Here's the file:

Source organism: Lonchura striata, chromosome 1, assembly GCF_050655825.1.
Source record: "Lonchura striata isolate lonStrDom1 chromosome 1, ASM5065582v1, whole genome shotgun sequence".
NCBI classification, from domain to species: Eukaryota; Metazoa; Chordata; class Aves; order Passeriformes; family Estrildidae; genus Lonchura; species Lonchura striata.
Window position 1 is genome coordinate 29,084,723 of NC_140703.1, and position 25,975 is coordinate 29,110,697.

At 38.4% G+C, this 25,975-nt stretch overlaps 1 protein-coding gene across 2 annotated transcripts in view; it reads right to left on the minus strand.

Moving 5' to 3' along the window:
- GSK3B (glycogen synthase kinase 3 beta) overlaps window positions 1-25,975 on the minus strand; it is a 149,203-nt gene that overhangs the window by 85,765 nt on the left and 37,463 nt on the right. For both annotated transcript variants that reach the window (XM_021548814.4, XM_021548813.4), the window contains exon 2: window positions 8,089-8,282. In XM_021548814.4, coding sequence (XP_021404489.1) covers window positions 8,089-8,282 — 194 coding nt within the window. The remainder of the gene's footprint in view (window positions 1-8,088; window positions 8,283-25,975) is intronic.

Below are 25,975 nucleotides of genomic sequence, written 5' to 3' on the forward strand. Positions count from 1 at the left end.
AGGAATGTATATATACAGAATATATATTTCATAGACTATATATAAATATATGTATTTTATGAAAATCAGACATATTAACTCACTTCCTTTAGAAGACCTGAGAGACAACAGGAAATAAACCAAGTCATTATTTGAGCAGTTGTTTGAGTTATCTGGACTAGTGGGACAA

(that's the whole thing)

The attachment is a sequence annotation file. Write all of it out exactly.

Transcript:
Source organism: Lonchura striata, chromosome 1, assembly GCF_050655825.1.
Source record: "Lonchura striata isolate lonStrDom1 chromosome 1, ASM5065582v1, whole genome shotgun sequence".
NCBI classification, from domain to species: Eukaryota; Metazoa; Chordata; class Aves; order Passeriformes; family Estrildidae; genus Lonchura; species Lonchura striata.
Window position 1 is genome coordinate 29,084,723 of NC_140703.1, and position 25,975 is coordinate 29,110,697.

At 38.4% G+C, this 25,975-nt stretch overlaps 1 protein-coding gene across 2 annotated transcripts in view; it reads right to left on the minus strand.

Moving 5' to 3' along the window:
- GSK3B (glycogen synthase kinase 3 beta) overlaps window positions 1-25,975 on the minus strand; it is a 149,203-nt gene that overhangs the window by 85,765 nt on the left and 37,463 nt on the right. For both annotated transcript variants that reach the window (XM_021548814.4, XM_021548813.4), the window contains exon 2: window positions 8,089-8,282. In XM_021548814.4, coding sequence (XP_021404489.1) covers window positions 8,089-8,282 — 194 coding nt within the window. The remainder of the gene's footprint in view (window positions 1-8,088; window positions 8,283-25,975) is intronic.

Below are 25,975 nucleotides of genomic sequence, written 5' to 3' on the forward strand. Positions count from 1 at the left end.
AGGAATGTATATATACAGAATATATATTTCATAGACTATATATAAATATATGTATTTTATGAAAATCAGACATATTAACTCACTTCCTTTAGAAGACCTGAGAGACAACAGGAAATAAACCAAGTCATTATTTGAGCAGTTGTTTGAGTTATCTGGACTAGTGGGACAA